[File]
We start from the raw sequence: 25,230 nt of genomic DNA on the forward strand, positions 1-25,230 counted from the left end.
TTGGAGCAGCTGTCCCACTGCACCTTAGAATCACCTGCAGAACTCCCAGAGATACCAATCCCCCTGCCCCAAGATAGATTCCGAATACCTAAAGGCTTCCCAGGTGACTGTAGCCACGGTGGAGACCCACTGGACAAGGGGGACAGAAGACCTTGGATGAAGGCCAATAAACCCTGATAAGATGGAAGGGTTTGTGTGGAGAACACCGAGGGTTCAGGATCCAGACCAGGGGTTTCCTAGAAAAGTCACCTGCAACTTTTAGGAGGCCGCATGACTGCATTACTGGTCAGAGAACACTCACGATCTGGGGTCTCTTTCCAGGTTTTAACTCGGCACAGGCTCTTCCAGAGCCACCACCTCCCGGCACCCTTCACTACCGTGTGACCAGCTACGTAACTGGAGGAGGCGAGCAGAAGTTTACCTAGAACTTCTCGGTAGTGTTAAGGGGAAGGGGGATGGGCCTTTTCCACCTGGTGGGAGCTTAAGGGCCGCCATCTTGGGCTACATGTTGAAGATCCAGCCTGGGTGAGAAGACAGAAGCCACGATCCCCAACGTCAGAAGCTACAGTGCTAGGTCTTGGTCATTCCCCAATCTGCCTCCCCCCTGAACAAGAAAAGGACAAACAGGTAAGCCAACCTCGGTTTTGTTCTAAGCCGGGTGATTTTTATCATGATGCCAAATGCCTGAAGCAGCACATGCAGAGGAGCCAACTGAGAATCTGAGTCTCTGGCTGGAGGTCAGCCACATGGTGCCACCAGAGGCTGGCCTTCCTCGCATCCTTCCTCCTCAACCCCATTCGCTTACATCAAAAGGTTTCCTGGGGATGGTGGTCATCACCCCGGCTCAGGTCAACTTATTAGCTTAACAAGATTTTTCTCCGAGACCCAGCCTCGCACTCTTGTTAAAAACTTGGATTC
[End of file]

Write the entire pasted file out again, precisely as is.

We start from the raw sequence: 25,230 nt of genomic DNA on the forward strand, positions 1-25,230 counted from the left end.
TTGGAGCAGCTGTCCCACTGCACCTTAGAATCACCTGCAGAACTCCCAGAGATACCAATCCCCCTGCCCCAAGATAGATTCCGAATACCTAAAGGCTTCCCAGGTGACTGTAGCCACGGTGGAGACCCACTGGACAAGGGGGACAGAAGACCTTGGATGAAGGCCAATAAACCCTGATAAGATGGAAGGGTTTGTGTGGAGAACACCGAGGGTTCAGGATCCAGACCAGGGGTTTCCTAGAAAAGTCACCTGCAACTTTTAGGAGGCCGCATGACTGCATTACTGGTCAGAGAACACTCACGATCTGGGGTCTCTTTCCAGGTTTTAACTCGGCACAGGCTCTTCCAGAGCCACCACCTCCCGGCACCCTTCACTACCGTGTGACCAGCTACGTAACTGGAGGAGGCGAGCAGAAGTTTACCTAGAACTTCTCGGTAGTGTTAAGGGGAAGGGGGATGGGCCTTTTCCACCTGGTGGGAGCTTAAGGGCCGCCATCTTGGGCTACATGTTGAAGATCCAGCCTGGGTGAGAAGACAGAAGCCACGATCCCCAACGTCAGAAGCTACAGTGCTAGGTCTTGGTCATTCCCCAATCTGCCTCCCCCCTGAACAAGAAAAGGACAAACAGGTAAGCCAACCTCGGTTTTGTTCTAAGCCGGGTGATTTTTATCATGATGCCAAATGCCTGAAGCAGCACATGCAGAGGAGCCAACTGAGAATCTGAGTCTCTGGCTGGAGGTCAGCCACATGGTGCCACCAGAGGCTGGCCTTCCTCGCATCCTTCCTCCTCAACCCCATTCGCTTACATCAAAAGGTTTCCTGGGGATGGTGGTCATCACCCCGGCTCAGGTCAACTTATTAGCTTAACAAGATTTTTCTCCGAGACCCAGCCTCGCACTCTTGTTAAAAACTTGGATTC